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How the TEMS project aims to restore trust in Europe’s media sector 

How the TEMS project aims to restore trust in Europe’s media sector 

Published Dec 28, 2023 Updated Dec 28, 2023 Technology
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How the TEMS project aims to restore trust in Europe’s media sector 

The new Trusted European Media Data Space (TEMS) project, part of the EU's data strategy, aims to combat misinformation, empower smaller media and foster collaboration for a strong media environment based on trust.

Published on 1 December 2023 at 09:18

By Sarah Rost

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On 24 October, the Trusted European Media Data Space (TEMS) project was officially launched. Comprising 43 consortium members from 14 different countries under the coordination of Innovalia, this project is an integral part of the European Commission’s European Data Strategy 2020

How do these new partners intend to tackle the objectives set by the European Union? What are the concrete objectives of the TEMS consortium? We met the representatives of two member companies: Alexandre Leforestier, founder of PanOdyssey, and Delphine Ramond, European project manager at Agence France Presse (AFP), the leading French international news agency. Both were as enthusiastic as they were confident of the project's success..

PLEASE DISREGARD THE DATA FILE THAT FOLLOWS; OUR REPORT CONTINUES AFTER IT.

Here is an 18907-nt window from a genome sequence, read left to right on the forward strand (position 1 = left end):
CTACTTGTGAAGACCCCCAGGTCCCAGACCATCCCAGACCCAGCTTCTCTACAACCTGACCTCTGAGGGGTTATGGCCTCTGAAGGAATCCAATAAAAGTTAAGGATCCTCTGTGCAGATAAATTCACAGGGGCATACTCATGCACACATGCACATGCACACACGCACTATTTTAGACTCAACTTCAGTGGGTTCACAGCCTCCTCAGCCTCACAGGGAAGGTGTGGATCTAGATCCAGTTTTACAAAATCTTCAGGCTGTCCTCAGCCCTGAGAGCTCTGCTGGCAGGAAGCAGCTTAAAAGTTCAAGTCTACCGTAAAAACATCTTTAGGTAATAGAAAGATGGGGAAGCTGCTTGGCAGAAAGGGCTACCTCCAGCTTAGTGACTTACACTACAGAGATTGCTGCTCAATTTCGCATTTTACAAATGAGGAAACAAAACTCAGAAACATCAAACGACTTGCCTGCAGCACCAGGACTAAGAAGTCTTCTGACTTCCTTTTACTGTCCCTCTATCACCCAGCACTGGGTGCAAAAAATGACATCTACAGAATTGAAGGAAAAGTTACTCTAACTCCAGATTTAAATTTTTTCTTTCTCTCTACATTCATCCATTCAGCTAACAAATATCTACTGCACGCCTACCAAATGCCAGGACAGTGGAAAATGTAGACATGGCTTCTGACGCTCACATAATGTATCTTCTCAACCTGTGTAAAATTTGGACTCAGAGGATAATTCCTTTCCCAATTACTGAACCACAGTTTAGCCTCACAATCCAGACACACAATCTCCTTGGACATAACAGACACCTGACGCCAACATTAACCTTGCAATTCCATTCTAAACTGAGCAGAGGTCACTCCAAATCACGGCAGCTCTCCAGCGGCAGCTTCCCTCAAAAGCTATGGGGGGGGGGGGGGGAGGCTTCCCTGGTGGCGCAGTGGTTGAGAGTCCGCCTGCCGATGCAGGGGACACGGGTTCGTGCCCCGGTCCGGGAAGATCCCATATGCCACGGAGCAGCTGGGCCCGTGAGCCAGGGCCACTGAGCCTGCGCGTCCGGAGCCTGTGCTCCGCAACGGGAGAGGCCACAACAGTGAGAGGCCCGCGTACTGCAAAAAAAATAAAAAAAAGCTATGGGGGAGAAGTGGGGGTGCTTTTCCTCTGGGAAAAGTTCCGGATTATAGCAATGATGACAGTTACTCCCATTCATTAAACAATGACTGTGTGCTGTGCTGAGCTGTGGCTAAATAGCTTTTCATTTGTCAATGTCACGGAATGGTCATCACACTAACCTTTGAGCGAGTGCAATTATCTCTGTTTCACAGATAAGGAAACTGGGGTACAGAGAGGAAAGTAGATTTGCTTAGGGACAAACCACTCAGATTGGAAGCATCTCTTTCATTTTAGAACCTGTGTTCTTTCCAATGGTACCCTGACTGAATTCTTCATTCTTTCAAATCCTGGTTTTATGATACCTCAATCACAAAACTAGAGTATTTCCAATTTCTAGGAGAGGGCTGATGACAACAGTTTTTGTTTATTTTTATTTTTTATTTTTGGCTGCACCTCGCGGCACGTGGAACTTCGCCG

If this project could be summed up in a single word, it would be "trust". "It's true that 'trust' is really the key for us. It is clear that we need this trust today," says Delphine Ramond.

Indeed, the creation of a trusted media data space is seen by TEMS members as a remedy to several problems affecting the European media sector. Firstly, the spread of misinformation and disinformation, which goes hand in hand with a growing mistrust of the media sector. Another battle that this European industry is facing is the crisis of funding: the European media and audiovisual sector has been significantly atomised, and the nebula of SMEs, independent and emerging media companies are struggling to remain competitive in the face of their American and Chinese counterparts.

Consequently, TEMS is destined to become more than a consortium: what its members want to implement in Europe goes beyond the creation of a data space. In order to make a lasting difference to the industry in which it operates, the network will have to expand. As Alexandre Leforestier points out: "If TEMS remains limited to the 43 partners currently involved, it's a failure. The aim is to create a European space between the American and Chinese spaces, to put it simply. Clearly, we need to feed off external elements, synthesise all these external elements and put in place simple adoption protocols that can be easily and massively adhered to. We need to determine how to translate all the digital services, all the European legal documents, into concrete actions for the European citizen.”